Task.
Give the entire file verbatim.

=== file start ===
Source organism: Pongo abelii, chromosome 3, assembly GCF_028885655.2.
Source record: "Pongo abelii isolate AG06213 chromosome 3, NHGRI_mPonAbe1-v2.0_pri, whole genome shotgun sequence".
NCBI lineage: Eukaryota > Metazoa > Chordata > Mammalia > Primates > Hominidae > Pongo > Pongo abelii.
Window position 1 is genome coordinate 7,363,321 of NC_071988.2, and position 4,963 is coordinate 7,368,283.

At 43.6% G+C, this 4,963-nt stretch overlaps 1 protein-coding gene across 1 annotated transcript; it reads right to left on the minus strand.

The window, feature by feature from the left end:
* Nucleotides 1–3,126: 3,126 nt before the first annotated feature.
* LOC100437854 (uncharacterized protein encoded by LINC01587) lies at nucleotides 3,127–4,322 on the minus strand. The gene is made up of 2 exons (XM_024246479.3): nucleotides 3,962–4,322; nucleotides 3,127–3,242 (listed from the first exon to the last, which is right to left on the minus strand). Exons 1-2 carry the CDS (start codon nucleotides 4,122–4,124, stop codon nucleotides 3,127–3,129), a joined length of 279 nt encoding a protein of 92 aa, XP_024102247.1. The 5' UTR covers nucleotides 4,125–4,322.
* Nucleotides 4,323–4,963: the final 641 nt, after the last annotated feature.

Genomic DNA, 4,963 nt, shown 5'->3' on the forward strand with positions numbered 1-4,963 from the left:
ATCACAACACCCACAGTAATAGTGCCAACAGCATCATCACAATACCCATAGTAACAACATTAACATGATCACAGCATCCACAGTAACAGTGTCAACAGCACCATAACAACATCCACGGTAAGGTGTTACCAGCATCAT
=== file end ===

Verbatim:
Source organism: Pongo abelii, chromosome 3, assembly GCF_028885655.2.
Source record: "Pongo abelii isolate AG06213 chromosome 3, NHGRI_mPonAbe1-v2.0_pri, whole genome shotgun sequence".
NCBI lineage: Eukaryota > Metazoa > Chordata > Mammalia > Primates > Hominidae > Pongo > Pongo abelii.
Window position 1 is genome coordinate 7,363,321 of NC_071988.2, and position 4,963 is coordinate 7,368,283.

At 43.6% G+C, this 4,963-nt stretch overlaps 1 protein-coding gene across 1 annotated transcript; it reads right to left on the minus strand.

The window, feature by feature from the left end:
* Nucleotides 1–3,126: 3,126 nt before the first annotated feature.
* LOC100437854 (uncharacterized protein encoded by LINC01587) lies at nucleotides 3,127–4,322 on the minus strand. The gene is made up of 2 exons (XM_024246479.3): nucleotides 3,962–4,322; nucleotides 3,127–3,242 (listed from the first exon to the last, which is right to left on the minus strand). Exons 1-2 carry the CDS (start codon nucleotides 4,122–4,124, stop codon nucleotides 3,127–3,129), a joined length of 279 nt encoding a protein of 92 aa, XP_024102247.1. The 5' UTR covers nucleotides 4,125–4,322.
* Nucleotides 4,323–4,963: the final 641 nt, after the last annotated feature.

Genomic DNA, 4,963 nt, shown 5'->3' on the forward strand with positions numbered 1-4,963 from the left:
ATCACAACACCCACAGTAATAGTGCCAACAGCATCATCACAATACCCATAGTAACAACATTAACATGATCACAGCATCCACAGTAACAGTGTCAACAGCACCATAACAACATCCACGGTAAGGTGTTACCAGCATCAT